Agree about “turning off” ovens. Was it raking out coals that were left near the wood? Was the apprentice responsible rushing off to a big meal and thereby indulging in gluttony? Never been sure about the connection and why a little nude boy (not naked, just nude) was the appropriate figure, although he certainly does look well fed.
    Enjoying H of M and laughed for the first hundred pages (not at the roof falling in in chapter one, of course.) Liked Bryant’s putdown of the Rev Trev, too, except for “I’ll think for you” which was a knee jerk answer and a little nasty.

  7. Denise Treadwell says:

    Actually ,ovens were kept going, never put out. People who didn’t have their own used the baker’s ovens on Sunday, to cook their Sunday dinner. It would have taken a long time to reach the correct temperature so they were never put out. . There is a lot of stories of what happened some people believe it was done deliberately. People were taxed by how many hearths they had.

  8. Jan says:

    On the Bourne there are (or were a few years back) the descendents of a guy called Darby Sabbini (or Sarbini can’t quite remember). He ran one of the racecourse gangs back in 1920s.
    They reckon he was the closest the UK ever got to the Mafia. Sort of in the Peaky Blinders era. Whilst you are in church visiting mode go into the Italianate church just near to the Bourne. On opposite side of the road. Apparently DB financed a lot of repair and other works there. He might have been a baddy but that didn’t mean he’d given up all his high hopes of heaven.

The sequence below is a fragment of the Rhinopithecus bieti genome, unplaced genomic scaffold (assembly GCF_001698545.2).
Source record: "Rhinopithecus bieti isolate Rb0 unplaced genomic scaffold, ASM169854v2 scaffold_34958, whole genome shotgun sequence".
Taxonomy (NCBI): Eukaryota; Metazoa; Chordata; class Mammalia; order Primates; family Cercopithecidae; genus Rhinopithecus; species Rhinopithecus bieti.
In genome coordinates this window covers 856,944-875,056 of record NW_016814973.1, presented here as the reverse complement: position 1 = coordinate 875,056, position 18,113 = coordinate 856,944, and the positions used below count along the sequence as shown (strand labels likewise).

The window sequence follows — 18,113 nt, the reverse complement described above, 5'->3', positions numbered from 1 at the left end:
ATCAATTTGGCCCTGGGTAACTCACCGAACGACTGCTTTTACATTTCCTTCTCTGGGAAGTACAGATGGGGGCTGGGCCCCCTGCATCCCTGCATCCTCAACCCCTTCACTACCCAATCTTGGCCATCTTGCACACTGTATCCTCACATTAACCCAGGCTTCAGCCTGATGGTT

By the way there’s a proper good chippy in Leather Lane.

    Your never going to rent a Boris bike are you ? I might sell tickets for folk to view that little trip. Best wear a cycle helmet or preferably a proper crash hat.

  9. Graham Powell says:

    I wish Mr. Fowler would write a guidebook to London with all the little oddities like the ones he’s been cataloging this week. Guaranteed best-seller.

  10. Jan says:

    Wish Mr F would let me help if he ever gets round to to it

  11. Jo W says:

    I have to correct myself, not Bluecoats school but Christs Hospital School which started off near there,now situated south of Horsham,with a railway station of that name. Ooops. 🙁

  12. John Griffin says:

    I’d agree with Graham! We intend to come down on a cheap day return during the summer, and last time were so taken by the Spitalfields area we vowed to return and see some of the sights Mr F has featured recently.

  13. Ian Luck says:

    I understand that some of the first lot of ‘Boris Bikes’ went missing – and were reported to have been seen by travellers visiting The Congo, in Africa.